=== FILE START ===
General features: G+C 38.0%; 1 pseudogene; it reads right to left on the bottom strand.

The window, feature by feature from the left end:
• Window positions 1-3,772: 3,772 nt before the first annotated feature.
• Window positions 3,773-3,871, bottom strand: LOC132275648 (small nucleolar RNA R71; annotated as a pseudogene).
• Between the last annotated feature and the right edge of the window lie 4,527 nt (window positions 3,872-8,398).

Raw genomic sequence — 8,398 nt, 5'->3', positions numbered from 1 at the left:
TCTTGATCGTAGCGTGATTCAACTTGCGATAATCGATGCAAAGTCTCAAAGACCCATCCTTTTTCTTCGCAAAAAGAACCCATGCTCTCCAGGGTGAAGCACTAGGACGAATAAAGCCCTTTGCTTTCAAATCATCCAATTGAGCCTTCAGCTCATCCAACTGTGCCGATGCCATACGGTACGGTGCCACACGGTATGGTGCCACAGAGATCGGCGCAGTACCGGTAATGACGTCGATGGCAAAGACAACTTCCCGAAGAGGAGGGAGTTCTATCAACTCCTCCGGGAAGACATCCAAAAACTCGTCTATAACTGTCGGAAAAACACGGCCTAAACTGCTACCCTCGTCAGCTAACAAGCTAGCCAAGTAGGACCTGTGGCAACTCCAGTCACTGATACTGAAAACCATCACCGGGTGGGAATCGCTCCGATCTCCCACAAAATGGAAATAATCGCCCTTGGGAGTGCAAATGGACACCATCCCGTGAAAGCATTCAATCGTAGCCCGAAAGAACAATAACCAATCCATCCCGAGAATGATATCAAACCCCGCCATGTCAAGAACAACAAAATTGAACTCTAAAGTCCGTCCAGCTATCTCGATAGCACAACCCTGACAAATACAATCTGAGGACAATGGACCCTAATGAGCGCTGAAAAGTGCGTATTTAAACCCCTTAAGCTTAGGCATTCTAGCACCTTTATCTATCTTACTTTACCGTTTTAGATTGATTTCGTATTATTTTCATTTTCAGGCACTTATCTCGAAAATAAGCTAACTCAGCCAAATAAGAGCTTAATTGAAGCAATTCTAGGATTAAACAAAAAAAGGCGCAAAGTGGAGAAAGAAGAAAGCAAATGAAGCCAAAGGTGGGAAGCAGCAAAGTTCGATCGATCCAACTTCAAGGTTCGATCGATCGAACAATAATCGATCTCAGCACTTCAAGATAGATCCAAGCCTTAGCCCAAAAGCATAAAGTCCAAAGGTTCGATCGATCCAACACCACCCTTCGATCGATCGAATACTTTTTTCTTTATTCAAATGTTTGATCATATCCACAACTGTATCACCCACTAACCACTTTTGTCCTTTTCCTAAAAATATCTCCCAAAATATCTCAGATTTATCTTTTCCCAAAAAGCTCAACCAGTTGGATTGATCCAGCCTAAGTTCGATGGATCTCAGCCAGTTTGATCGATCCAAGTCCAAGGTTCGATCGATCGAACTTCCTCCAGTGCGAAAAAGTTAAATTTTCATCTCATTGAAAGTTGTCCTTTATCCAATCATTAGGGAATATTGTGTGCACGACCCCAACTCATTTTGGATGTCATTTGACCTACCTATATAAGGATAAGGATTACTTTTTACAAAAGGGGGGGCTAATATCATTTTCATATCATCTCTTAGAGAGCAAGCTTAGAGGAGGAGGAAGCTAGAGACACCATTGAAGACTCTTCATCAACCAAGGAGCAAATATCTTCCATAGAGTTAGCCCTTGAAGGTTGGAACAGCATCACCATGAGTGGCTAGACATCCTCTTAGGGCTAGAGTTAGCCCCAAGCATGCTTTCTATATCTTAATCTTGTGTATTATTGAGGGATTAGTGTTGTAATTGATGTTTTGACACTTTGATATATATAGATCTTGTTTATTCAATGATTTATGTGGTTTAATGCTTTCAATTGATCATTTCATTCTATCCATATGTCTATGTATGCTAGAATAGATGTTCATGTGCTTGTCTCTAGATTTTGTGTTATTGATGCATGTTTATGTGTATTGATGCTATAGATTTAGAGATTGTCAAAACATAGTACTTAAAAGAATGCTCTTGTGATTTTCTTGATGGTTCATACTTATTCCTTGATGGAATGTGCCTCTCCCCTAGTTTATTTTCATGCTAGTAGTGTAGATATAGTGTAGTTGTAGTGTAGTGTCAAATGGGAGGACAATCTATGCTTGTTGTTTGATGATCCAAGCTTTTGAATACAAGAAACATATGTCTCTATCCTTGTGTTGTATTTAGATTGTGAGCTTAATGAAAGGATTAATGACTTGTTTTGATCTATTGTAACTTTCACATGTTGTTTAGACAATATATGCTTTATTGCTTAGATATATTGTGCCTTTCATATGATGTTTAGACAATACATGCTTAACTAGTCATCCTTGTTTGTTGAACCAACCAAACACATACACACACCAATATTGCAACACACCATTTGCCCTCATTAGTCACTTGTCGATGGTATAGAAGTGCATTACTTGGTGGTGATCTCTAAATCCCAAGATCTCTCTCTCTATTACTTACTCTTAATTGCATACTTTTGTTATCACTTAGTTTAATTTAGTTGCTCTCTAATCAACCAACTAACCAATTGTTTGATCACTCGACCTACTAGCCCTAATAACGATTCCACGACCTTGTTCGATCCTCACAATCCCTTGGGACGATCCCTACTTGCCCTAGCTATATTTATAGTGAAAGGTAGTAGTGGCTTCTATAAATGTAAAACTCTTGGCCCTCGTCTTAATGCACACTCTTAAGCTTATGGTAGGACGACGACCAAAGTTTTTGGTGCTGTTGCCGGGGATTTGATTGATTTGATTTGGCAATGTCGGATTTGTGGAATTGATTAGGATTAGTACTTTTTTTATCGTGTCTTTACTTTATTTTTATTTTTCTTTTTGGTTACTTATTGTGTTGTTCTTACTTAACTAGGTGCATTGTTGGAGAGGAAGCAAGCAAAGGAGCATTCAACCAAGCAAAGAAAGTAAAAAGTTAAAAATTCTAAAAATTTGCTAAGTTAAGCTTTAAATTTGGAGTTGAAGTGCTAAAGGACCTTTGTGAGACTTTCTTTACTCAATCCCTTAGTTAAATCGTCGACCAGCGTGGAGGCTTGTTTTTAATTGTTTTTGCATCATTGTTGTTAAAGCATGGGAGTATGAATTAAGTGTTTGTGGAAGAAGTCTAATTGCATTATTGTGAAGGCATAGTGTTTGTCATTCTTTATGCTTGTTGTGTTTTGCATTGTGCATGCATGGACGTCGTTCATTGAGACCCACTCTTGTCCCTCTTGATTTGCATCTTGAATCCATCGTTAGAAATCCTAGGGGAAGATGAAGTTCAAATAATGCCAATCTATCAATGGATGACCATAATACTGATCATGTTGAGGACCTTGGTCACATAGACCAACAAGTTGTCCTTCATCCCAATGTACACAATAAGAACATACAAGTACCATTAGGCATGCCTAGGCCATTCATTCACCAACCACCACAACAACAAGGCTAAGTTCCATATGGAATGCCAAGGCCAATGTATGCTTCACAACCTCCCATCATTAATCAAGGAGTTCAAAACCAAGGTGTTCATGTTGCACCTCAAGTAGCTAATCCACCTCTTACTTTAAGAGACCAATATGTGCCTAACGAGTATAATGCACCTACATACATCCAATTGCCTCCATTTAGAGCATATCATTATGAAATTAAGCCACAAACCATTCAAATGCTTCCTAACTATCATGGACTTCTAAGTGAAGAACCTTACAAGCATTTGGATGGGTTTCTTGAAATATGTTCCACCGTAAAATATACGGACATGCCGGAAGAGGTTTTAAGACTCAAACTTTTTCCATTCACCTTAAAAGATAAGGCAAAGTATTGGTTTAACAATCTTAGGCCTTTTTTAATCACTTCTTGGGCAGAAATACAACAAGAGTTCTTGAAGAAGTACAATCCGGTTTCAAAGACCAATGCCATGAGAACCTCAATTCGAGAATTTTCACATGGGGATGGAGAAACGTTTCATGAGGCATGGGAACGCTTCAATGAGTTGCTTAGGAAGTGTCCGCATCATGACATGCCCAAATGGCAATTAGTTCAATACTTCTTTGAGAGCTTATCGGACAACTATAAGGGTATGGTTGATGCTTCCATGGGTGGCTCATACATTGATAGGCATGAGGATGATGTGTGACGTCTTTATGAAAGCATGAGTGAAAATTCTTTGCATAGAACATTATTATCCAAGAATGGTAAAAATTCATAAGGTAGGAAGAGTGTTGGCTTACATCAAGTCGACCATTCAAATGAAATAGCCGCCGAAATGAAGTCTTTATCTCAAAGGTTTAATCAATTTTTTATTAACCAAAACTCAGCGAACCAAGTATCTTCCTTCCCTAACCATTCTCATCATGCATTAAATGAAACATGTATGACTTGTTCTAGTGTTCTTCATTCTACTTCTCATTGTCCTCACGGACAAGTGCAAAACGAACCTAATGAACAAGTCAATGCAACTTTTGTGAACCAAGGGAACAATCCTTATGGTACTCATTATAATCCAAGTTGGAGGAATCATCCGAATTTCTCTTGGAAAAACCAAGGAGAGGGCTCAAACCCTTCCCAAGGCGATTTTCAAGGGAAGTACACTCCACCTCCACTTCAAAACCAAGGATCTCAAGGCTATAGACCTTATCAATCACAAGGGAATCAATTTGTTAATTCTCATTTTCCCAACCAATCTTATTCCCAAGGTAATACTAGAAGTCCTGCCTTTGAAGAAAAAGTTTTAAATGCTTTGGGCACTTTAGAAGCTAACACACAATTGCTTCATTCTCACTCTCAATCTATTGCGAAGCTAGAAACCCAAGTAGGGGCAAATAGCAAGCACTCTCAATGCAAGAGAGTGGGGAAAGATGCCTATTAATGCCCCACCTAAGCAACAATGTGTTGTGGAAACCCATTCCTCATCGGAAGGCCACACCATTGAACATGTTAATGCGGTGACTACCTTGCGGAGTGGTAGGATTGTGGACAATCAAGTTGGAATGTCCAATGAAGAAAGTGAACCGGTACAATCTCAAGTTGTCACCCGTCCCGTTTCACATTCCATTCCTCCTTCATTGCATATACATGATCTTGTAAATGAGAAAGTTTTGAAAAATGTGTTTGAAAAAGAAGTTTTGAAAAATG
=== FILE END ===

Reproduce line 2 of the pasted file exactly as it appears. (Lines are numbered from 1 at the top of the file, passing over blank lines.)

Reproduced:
The window, feature by feature from the left end: